By Hanleigh Daniels 19 December 2013


Apple’s latest iPhone is the company’s fastest, most advanced model ever, but does that make it the best high-end smartphone on the market?  

At first glance users will find it hard to differentiate between the 5s and its predecessor, the iPhone 5, as both devices appear to be identical save for one thing - the new home button. This lacks the familiar square icon in the middle and is a lot less indented than before. The reason for this is of course that it integrates Apple’s new Touch ID fingerprint scanner.

Once set up during the smartphone’s very first boot-up (takes around 20 seconds), you can utilise your chosen digit to unlock the device and approve iTunes Store and App Store purchases. This works extreme well, and whilst we initially had it pegged as a gimmicky feature (much like Siri), having to go back to the iPhone 4s and constantly type in our password whilst downloading an app or track, was suddenly really annoying.   

One qualm we still have with the design (other than the lack of a bigger, higher res screen that is), is the placement of the speaker at the bottom of the device. This makes it very easy to muffle the sound when you are playing a game whilst holding the smartphone is landscape orientation.

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At the bottom of the iPhone 5s is the 3.5 mm headphone jack, lightning port, and speaker grille. You can easily muffle the sound whilst playing games and holding the device in landscape orientation. 

Incredible Hulk of a SoC underneath

Even though the external design of the iPhone 5s hardly changed at all, the internals did receive a noticeable update in the form of Cupertino’s new A7 system-on-a-chip (SoC). The real benefits of having a 64-bit dual-core CPU clocked at 1.3 GHz will only be experienced in future, as developers churn out applications that will make use of the power of this new chipset.

In the present, however, the processor has managed to humble the 32-bit quad-core and Octacore CPUs in rival devices during benchmarking tests, and also keep things buttery smooth no matter how many demanding games or apps you run.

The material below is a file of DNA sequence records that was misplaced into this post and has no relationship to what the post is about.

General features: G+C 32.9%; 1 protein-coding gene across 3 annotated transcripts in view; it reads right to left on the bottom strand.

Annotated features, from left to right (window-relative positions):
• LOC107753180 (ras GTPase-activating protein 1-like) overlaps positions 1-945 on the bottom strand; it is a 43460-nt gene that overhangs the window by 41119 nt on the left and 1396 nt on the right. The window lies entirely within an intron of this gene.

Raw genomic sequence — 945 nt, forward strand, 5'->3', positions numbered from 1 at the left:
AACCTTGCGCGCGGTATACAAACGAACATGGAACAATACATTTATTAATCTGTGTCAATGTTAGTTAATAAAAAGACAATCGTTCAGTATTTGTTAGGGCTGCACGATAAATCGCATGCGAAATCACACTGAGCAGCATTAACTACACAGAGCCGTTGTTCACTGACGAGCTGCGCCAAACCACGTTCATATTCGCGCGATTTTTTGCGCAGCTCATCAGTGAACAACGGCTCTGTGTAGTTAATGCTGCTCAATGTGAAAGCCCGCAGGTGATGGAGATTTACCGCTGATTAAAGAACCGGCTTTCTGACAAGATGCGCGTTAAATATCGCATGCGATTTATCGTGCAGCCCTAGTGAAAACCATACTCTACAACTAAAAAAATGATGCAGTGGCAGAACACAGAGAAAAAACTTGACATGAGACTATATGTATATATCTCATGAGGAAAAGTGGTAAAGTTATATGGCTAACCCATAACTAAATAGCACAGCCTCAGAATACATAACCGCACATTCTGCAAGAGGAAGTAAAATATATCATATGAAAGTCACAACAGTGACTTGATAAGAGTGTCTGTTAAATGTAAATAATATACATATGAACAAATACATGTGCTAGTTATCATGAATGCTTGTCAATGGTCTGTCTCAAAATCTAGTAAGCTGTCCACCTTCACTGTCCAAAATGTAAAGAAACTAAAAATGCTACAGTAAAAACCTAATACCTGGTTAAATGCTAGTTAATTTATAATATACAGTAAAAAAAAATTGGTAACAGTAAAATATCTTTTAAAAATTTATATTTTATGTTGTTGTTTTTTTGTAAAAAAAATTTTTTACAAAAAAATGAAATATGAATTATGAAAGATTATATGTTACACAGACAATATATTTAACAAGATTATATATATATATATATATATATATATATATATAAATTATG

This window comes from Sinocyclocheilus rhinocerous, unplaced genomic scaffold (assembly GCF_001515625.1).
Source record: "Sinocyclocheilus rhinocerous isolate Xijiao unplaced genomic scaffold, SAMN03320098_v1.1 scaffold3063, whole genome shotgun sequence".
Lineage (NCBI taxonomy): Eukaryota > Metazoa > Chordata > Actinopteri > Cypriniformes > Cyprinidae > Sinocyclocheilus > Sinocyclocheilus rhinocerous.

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Although a photo comparison of the iPhone 5s and 5 might make for a good spot-the-difference puzzle, underneath the skin changes result in a different performance animal entirely.  

Happier snapper

Despite Apple not upgrading the megapixel count of the main shooter of the new iPhone, the company did tinker with the cameras. The eight megapixel iSight camera boasts a larger f2.2 aperture, plus a bigger sensor, allowing us to capture better looking photos in low-light and overcast conditions. The selfie shooter was also upgraded to a 1.2 MP FaceTime HD front-facing snapper, enabling us to take noticeably nicer photos, although not quite as nice as on HTC’s One mini. Apple’s iSight camera can also records video at 120 frames per second so you can do some stunning slow-mo video effects.

To the point

Apple’s iPhone 5s may look like the iPhone 5, but is actually a different animal thanks to the improvements made to the camera, the processing beast that is the new A7 CPU, as well as the fingerprint scanner. It goes for an expensive RRP of R10 500 for the 16 GB version from Vodacom, which makes it an upgrade more suited for iPhone 4s (review) users. iPhone 5 owners can opt for cheaper rivals with bigger, higher resolution displays such as the Galaxy S4 (R8 500), Galaxy Note 3 (R9 000), and LG G2 (R8 000).

Premium look and feel; good optics; blistering performance; huge app selections on Apple App Store; fingerprint scanner works a treat
Can easily block the speaker in landscape usage mode; expensive; rivals have bigger displays with higher resolutions; and no expandable storage.

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